Presentation on theme: "C.M. Roland Naval Research Laboratory Gary S. Buckley Cameron University."— Presentation transcript:
C.M. Roland Naval Research Laboratory Gary S. Buckley Cameron University
Outline A little terminology Work with hydrogels Can this shift to rubber materials? Materials used in rubber work Results Conclusions
A Little Terminology Crosslink – a covalent bond between two separate polymer molecules
Work with Hydrogel Materials Jing Ping Gong and Yoshinori Katsuyama, Advanced Materials, 15(14), Single Network Double Network (0.4 MPa) (17.2 MPa)
Key factors: 1. The two networks were homogeneous. 2. The difference in crosslink densities was maximized.
Can this idea translate to rubber materials? Two selected rubber materials: EPDM – contains double bonds and can be crosslinked with sulfur EPM – contains no double bonds and cannot be crosslinked with sulfur The idea: Blend EPDM and EPM followed by crosslinking with sulfur to see if mechanical properties are improved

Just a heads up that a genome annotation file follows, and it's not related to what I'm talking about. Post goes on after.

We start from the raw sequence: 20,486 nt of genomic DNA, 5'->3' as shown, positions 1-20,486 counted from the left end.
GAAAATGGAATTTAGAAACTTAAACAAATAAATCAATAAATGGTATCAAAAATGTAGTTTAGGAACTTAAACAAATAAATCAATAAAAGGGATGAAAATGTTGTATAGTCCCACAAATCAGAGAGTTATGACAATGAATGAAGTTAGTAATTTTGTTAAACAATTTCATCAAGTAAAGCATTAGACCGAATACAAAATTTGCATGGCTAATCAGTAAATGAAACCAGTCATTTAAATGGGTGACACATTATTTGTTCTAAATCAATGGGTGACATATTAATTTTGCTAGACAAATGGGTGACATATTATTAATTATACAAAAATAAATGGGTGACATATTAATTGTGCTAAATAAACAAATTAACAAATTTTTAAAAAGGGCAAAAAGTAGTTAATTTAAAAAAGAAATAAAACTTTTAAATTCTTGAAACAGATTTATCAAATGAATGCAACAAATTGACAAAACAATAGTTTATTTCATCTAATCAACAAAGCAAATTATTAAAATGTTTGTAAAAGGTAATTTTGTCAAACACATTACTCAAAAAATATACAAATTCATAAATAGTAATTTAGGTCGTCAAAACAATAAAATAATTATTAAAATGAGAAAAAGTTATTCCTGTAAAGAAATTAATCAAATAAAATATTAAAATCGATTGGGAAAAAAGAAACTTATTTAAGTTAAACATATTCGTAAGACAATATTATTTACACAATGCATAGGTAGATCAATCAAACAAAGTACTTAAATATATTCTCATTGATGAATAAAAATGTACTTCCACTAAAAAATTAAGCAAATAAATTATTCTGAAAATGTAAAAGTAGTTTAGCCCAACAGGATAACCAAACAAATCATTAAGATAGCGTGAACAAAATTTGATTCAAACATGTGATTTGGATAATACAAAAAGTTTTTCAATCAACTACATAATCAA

Tensile Strengths Is the EPM chemically a part of the network?
Did EPM become a bonded part of the network? All EPM should be soluble if not a chemical part of network Soxhlet extraction to determine gel fraction
Gel fractions Indicates that EPM was not a chemical part of the network
Tensile Strength and Network Density Is there a homogeneity issue?
Are EPDM and EPM homogeneous initially? C-C bond length: ~ 0.15 nm
Potential Applications – Ballistics Bad response Good response
Conclusions Blended EPDM and EPM crosslinked with sulfur provides better tensile strength than crosslinked EPDM Blended EPDM/EPM tensile strengths continue to increase even as the network density levels off The increase in tensile strength of the blended material is modest – not on the order of the hydrogel work The EPDM/EPM system is not particularly homogeneous - work remains to be done to see if its homogeneity increases as the cure package increases